Friday, May 20, 2011

The Week In Review

Captain Elias provides a report card for the world of television, comic books, and literature.


Castle: A-    As I said in my review, this was probably their best episode ever. Fast, exciting, emotional, and tightly written. So why the minus? I rather hate cliffhanger series finales that leave you dangling for five months until you can't recreate your initial enthusiasm despite your best efforts.

Parks & RecA   This show is wonderful. Along with Community, it's probably the best written, funniest show on the air. They too had a bit of a cliffhanger ending, but since it's a comedy show it wasn't insanely heavy, death or life stuff. Well, except for L'il Sebastian, may he rest in peace.

The OfficeB-/A+   The first grade is for the show, which was an hour long and rather boring. They didn't even pick a boss! A lame attempt at an annoying cliffhanger. Despite the guest stars, there wasn't much excitement, though there rarely is in this show which is one of the many reasons I don't watch it regularly. But boy am I glad I did because Catherine Tate was on it!! (That's the reason for the second grade.)Will Arnett? Cool. Ray Romano? Um..I guess. Jim Carrey? For like 2 seconds. Catherine Tate? SQUEE!!! This lady is brilliant. Living legend. Not only did she have a hilarious, hugely successful show in the UK for years (The Catherine Tate Show, youtube it and love it) but she was a companion to the Doctor! And a good one at that, who became something greater than either her character or the Doctor himself, before a tragic end that I still hope will be reversed. I am not entirely sure I want Tate on The Office (it's probably not good enough for her) but I just want to see her more. Hell, I watched Gulliver's Travels just because she had a small part in it. She's wonderful.

Doctor Who: A+    Even without Donna Noble's return, this episode was superb. Neil Gaiman's grasp of the Doctor's universe is complete, and the complexity was such that, while I intend to watch it again before tomorrow's new episode and thus comprehend everything, I was challenged while bouncing on the couch like a 8 year old. The TARDIS sent into a human! Like most brilliant ideas it is simple. It takes a staple of the Doctor Who mythos and alters it temporarily, and in doing so finds a wealth of emotion and potential dialogue. Not just the TARDIS learning to speak, but the fact that these two beings have traveled together for hundreds and hundreds of years. The TARDIS has seen The Doctor in abject grief, shame, fear, and homicidal rage. She admits responsibility for the times he goes off course, but she takes her where he needs to be. She discloses her practical omnipotence and, of course, thankfully, after seeing all of him, she still loves him.  The weird subplot with Amy is starting to build up (I really can't stand to see Rory die any more) and I'm very curious to see where the season's going, but it's entirely possible that this episode was the high point of the year. They better sign Gaiman up for next series.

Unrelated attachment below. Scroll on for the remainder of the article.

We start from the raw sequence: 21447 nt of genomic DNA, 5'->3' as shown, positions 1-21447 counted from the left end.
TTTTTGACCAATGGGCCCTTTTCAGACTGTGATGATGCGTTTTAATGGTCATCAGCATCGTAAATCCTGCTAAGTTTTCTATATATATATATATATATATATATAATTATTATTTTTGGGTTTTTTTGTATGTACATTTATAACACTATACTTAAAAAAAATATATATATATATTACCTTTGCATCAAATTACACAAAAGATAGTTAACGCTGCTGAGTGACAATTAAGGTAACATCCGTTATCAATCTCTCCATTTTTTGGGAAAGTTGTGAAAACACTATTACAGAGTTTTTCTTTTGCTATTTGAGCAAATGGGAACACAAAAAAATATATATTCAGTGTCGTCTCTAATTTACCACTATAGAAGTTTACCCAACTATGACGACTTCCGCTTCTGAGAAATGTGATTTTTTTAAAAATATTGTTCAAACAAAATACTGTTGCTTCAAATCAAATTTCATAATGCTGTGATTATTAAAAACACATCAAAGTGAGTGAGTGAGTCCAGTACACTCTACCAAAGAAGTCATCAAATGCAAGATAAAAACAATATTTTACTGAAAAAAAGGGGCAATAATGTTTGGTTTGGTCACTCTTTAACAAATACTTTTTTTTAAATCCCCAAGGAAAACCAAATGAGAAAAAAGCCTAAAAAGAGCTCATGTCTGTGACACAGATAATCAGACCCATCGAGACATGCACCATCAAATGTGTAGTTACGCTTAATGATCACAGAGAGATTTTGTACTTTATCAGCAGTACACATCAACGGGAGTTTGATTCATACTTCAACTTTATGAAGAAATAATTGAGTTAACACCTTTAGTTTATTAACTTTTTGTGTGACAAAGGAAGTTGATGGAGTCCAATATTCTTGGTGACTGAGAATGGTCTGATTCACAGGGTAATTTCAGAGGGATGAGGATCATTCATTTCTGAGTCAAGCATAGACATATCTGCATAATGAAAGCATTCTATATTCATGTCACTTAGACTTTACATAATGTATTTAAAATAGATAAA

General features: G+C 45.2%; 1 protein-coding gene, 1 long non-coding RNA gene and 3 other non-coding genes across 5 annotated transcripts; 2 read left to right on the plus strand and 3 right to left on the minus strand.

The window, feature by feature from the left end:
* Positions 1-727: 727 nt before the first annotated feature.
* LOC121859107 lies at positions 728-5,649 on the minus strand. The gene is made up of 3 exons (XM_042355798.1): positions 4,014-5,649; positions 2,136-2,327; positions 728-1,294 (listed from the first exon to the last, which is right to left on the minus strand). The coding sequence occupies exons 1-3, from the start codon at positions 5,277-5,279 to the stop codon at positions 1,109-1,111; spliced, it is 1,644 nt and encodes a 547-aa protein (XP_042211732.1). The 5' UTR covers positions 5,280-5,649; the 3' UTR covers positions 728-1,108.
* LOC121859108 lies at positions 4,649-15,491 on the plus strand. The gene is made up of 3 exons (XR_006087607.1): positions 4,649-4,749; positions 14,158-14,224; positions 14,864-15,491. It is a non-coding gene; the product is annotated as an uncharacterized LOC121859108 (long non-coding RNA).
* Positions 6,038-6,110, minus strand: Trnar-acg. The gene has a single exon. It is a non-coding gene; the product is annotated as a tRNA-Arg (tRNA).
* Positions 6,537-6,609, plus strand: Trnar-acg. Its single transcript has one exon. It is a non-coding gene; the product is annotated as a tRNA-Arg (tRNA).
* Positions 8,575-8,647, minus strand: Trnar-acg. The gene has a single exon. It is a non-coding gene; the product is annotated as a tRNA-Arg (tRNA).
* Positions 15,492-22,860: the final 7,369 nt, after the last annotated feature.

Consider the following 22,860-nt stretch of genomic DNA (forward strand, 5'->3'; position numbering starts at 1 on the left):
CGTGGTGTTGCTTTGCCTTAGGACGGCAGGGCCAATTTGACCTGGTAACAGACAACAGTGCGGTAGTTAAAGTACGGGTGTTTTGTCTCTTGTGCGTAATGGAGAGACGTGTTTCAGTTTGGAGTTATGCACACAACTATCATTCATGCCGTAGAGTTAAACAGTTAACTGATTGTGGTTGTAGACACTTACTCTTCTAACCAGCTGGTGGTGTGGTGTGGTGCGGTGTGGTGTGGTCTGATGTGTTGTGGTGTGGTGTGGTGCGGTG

Batman & Robin #23B    Why does Jason Todd suddenly have red hair? I really had a lot of trouble getting past that.

Alpha Flight #0.1B+    I like the energy and spirit of this classic team's relaunch, and I like Northstar despite his posturing and inevitable gay Canadian stereotype as a raging, rebellious liberal, but what worries me is their enemy for the series seems to be the government, who are apparently devolving into fascists. Obviously this could be right up my alley, but both sides throw around that word, and in general I have zero faith in mixing mainstream superhero comic book stories with politics. In fact I rather hate when the writers do it, not only because I monumentally disagree with them but because it cheapens the character they are god-damned lucky to be writing (cause they sure as hell don't own them.) If you want a mouthpiece, make your own (like Bosch Fawstin and Pigman.)

Amazing Spidey #661: A-    The only thing that would make Dan Slott's Spidey issues better is if they were longer and came out as one-shots. I shouldn't be complaining, since it seems he does two part stories often and in a world where it takes half a year for a basic arc to unfold, Slott's an angel of mercy. This issue saw him teaching the kids at Avengers Academy, which I knew would be funny, but I didn't expect how well Slott writes Spidey as part of the FF. I think he does a better job than even Hickman has, as of yet, in showing how Peter fits into the group. I think I've been converted into a regular on this book, and might stick around for Spider Island.

Avengers #13: A   I've enjoyed Bendis' backup feature of the Oral History of the Avengers since he relaunched both titles, but the oral history with pictures? Yes please. A nice Fear Itself tie-in, that doesn't actually force us to sit through any evil hammer god fights but instead gives us downtime with the Avengers, which I actually rather love, and sets up a grim few future issues. Also, I really thought Clint was with Bobbi, since after she returned. Maybe I missed a miniseries. Regardless, I have yet to reach a verdict on Jessica Drew as a full-on main-team Avenger.


Vaclav & LenaA    I was fortunate enough to be invited to the launch party in Greenpoint for this new, already acclaimed, novel by Haley Tanner. The author seems lovely, the excerpt she read sounds enchanting and natural, and the crowd certainly appreciated it. I haven't begun the book yet but I like what I've heard and I certainly recommend it.  Buy it!


  1. for some reason i'm just noticing now the Pig Man clip art you have there :) you may find this posting interesting in light of some recent news events:

  2. thanks for giving Sabra a shout out in that comment this morning. i left reply with something you outa check out when you get a couple of minutes.